load of columns degrees on a continuous basis upwards the system. This tendency is in
conflict with earlier analyses where the K-factors are shown to be dependent on the degree
of the restraint. For an instant, the columns of the intermediate storeys (columns 4 - 27)
more or less need to have similar K-factors for identical supports conditions, but this is
not the case for the current analysis.
19

Trainee report - Rambll - Autumn 2010

D. K-factor determination using Robot

The critical coefficient is identical for all the columns; it is hence a global value. This is
the coefficient that, multiplied with the applied load (normal force in the column), leads
to the failure load (critical load) of the structure. See appendix A due to understand the
calculation method used by Robot. This is also the value that needs to be larger than 10
in order to consider the frame as a non-sway type, in accordance with the definition given
in equation 2.1, chapter 2. [EC3, 2007]

Which storey cause the global buckling


It is in appendix B verified, that failure by side-sway is a total storey phenomenon. Hence
it can be assumed that the columns in a storey buckle simultaneous. Thus the global
critical buckling coefficient in fact dictates the critical buckling of a storey somewhere in
the system. Determination of which storey in the system that causes the global failure
is left as an exercise for the engineer. The illustration of the failure mode for the actual
case, shown to the right in figure D.1, can be used in order to determine the storey that
cause the failure, as it is obvious that failure occurs in the storey-columns that together
with the surrounding restraining members are deformed the most.
Hence it is the base storey (column 1-3) that leads the failure, why the obtained results
are only reliable for the base storey. The critical loads provided for the other columns,
are just calculated in Robot by multiplication of the determined global critical buckling
coefficient by the normal forces in the respective columns. The buckling lengths are then
obtained by applying the Eulers buckling equation. Hence the results provided by Robot
for other storey-columns than base storey-columns (as they cause the global failure for
the current case) become useless.
The K-factors obtained for columns of the base storey, can be applied for all the column
members of the frame as these are the most critical K-factors for the whole system. But
this application leads to a conservative design. On the other hand, if the designer is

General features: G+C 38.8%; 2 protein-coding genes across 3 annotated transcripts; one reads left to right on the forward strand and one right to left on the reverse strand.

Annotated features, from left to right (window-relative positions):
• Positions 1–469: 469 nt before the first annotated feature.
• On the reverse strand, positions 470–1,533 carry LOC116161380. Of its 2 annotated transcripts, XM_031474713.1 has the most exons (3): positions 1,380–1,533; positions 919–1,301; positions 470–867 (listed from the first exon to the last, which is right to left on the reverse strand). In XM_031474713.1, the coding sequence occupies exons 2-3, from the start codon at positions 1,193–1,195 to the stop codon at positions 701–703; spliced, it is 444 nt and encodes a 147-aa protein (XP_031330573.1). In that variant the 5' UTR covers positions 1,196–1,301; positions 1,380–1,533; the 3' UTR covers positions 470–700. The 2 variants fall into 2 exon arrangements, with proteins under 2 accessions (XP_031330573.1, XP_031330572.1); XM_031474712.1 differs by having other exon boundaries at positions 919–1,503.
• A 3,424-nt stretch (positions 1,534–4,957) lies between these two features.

only interested in columns with identical dimension for the whole system, the determined
K-factor for the base storey-columns can be applied.

D.2

Application of Robot to local storey buckling load


determination

As default, the buckling analysis in Robot only offers a global buckling analysis; therefore
modifications have to be made due to determine the buckling load of the local storeys.
The columns in the global system can be divided into 6 representative columns and further
into 3 representative storey cases: base, intermediate and top, see figure D.2.

20

D.2. Application of Robot to local storey buckling load determination

9th semester

Figure D.2. Case study structure, divided into 6 representative column types and further into
base-, intermediate- and top storey cases.

Studies are performed in appendix B in order to evaluate the other storeys which influence
on the buckling load of a given storey. It is hence obtained that buckling load of the storey
in consideration, is influenced by the elements within the storey itself, and elements in the
adjoining storeys. Considering this observation, the static models given in figure D.3 are
evaluated to be representative of the local conditions of the storey cases shown in figure
D.2.

Figure D.3. Static models representing the base, intermediate and top storey cases of the case
study structure to left, in middle and to right, respectively.

Model to the left, middle and to the right in figure D.3, are intended to represent the
base, intermediate and top storey cases, respectively. The static model for intermediate
and top storey cases are in accordance with the assumption made in AISC formulation;
"A sway frame consists of subassembly type of frames where the top of the column is able
to translate with respect to the bottom. The bottom columns cannot translate where the
translational restrain is infinite large and the top column is free to translate where the
restraint is equal to zero." Further description on AISC assumptions are given in chapter
4.

21

Trainee report - Rambll - Autumn 2010

D. K-factor determination using Robot

Centric point loads of 1 kN are applied on the uppermost columns, which results in
uniformly normal force distribution in each columns. But this would not be the case in
practice; figure D.1 shows an example of normal force distribution for a more realistic
loading. Application of equal centric load on the top of the subassembly models, makes
the model conservative, as in reality more capacity are in place in the uppermost columns,
since they are loaded less in reality than assumed here.
Figure D.4 shows the failure modes obtained by buckling analysis of the models shown
in figure D.3. The failure modes are identical to the AISC assumption; reverse curvature
bending of restraining beams, see figure 4.7 in chapter 4.

Figure D.4. Buckled shape of the representative models shown in figure D.3.

In order to examine which of the storey that initiates the failure of the structure for
different cases, the failure modes shown in figure D.4 shall be considered. It is clear
from the failure mode, shown to the left, that the base storey causes the failure. For the